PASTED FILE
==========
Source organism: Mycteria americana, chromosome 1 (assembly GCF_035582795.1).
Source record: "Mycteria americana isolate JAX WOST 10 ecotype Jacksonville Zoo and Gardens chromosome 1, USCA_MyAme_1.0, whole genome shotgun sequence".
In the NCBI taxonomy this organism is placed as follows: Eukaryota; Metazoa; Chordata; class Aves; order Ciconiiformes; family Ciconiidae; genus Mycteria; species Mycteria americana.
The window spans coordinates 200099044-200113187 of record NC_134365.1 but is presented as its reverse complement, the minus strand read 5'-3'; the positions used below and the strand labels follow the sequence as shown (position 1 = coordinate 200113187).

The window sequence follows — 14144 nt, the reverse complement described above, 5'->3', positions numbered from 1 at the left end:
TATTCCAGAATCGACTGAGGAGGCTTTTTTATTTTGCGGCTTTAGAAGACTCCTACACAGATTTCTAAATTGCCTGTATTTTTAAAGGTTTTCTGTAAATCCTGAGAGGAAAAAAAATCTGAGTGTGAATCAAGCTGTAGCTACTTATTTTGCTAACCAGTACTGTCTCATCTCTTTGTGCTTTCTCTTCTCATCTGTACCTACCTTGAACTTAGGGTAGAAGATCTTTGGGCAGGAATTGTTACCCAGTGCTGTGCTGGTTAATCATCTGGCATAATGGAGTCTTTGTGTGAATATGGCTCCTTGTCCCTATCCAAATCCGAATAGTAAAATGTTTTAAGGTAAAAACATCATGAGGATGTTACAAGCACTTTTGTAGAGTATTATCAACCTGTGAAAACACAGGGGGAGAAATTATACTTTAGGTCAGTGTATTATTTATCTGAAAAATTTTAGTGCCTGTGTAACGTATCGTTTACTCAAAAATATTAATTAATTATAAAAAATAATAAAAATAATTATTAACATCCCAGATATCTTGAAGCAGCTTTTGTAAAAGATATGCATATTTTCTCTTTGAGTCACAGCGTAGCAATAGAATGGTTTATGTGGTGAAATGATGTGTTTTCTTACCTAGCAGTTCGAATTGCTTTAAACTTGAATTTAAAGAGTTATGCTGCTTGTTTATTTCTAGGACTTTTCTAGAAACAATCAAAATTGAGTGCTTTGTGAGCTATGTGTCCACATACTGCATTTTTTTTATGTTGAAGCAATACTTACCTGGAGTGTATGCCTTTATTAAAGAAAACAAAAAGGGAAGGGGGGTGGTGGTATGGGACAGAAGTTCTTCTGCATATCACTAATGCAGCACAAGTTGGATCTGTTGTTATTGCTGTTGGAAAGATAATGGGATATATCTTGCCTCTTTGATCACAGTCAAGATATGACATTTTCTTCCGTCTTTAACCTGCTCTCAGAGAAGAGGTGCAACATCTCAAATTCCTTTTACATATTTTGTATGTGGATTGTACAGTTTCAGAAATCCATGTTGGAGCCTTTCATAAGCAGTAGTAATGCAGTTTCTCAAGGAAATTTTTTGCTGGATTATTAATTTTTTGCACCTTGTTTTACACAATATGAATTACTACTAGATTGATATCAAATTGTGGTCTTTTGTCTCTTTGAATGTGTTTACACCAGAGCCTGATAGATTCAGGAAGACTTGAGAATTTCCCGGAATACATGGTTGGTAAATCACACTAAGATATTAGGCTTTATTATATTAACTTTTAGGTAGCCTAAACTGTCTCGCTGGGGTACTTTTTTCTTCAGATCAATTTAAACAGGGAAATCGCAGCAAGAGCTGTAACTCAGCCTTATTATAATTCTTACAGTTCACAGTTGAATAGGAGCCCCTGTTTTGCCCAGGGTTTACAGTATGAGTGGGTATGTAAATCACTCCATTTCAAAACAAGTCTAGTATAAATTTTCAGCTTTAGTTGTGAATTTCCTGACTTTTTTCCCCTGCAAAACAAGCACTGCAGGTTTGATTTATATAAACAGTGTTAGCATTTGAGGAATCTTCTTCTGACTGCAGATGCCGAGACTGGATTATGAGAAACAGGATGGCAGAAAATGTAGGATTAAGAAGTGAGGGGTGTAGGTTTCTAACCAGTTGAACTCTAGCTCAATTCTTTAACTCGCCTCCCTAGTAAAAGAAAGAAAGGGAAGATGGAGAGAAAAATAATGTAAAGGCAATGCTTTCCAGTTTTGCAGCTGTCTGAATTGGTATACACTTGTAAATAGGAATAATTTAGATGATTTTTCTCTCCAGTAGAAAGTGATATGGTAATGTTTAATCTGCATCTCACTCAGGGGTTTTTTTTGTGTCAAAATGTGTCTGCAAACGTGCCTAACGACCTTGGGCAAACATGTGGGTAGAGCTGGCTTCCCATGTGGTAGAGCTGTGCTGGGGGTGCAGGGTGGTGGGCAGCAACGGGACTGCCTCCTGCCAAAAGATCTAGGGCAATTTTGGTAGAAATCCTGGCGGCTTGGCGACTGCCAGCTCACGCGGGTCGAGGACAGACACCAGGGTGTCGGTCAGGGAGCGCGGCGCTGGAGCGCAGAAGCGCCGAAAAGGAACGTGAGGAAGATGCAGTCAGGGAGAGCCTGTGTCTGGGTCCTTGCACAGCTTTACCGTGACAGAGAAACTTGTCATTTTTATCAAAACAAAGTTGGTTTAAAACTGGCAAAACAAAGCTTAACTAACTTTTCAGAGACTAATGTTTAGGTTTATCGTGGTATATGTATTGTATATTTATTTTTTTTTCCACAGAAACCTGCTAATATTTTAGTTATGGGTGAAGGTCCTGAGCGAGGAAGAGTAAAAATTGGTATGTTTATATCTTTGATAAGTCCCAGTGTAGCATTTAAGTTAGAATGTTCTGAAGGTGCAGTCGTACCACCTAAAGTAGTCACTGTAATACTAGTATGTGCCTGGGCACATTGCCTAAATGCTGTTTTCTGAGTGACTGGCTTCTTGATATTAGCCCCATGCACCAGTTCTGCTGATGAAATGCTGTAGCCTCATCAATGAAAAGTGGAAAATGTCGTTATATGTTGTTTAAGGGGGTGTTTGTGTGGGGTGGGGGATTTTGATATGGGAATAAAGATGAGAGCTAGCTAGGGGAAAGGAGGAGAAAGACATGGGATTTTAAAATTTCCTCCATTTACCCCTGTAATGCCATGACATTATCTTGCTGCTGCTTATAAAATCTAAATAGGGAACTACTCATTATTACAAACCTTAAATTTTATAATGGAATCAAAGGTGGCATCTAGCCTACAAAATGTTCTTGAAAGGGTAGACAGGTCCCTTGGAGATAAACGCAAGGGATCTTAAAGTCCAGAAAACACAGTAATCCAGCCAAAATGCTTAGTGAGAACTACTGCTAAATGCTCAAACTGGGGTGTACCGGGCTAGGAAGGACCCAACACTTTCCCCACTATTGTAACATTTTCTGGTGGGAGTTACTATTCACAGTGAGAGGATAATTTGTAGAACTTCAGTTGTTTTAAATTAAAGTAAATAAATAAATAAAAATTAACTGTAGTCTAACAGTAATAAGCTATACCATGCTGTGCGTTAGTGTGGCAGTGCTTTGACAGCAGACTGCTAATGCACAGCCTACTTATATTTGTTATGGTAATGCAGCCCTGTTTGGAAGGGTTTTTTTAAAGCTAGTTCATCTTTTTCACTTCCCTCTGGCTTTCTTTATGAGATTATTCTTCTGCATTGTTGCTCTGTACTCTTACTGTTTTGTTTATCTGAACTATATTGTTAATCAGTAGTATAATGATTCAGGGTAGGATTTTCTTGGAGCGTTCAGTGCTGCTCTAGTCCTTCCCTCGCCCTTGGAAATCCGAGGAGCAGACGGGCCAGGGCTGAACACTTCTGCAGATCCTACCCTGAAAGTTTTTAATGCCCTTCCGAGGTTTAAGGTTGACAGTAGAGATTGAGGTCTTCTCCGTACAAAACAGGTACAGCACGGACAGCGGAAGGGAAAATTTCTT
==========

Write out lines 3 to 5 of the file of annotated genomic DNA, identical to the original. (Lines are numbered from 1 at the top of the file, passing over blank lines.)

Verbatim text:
In the NCBI taxonomy this organism is placed as follows: Eukaryota; Metazoa; Chordata; class Aves; order Ciconiiformes; family Ciconiidae; genus Mycteria; species Mycteria americana.
The window spans coordinates 200099044-200113187 of record NC_134365.1 but is presented as its reverse complement, the minus strand read 5'-3'; the positions used below and the strand labels follow the sequence as shown (position 1 = coordinate 200113187).

The window sequence follows — 14144 nt, the reverse complement described above, 5'->3', positions numbered from 1 at the left end: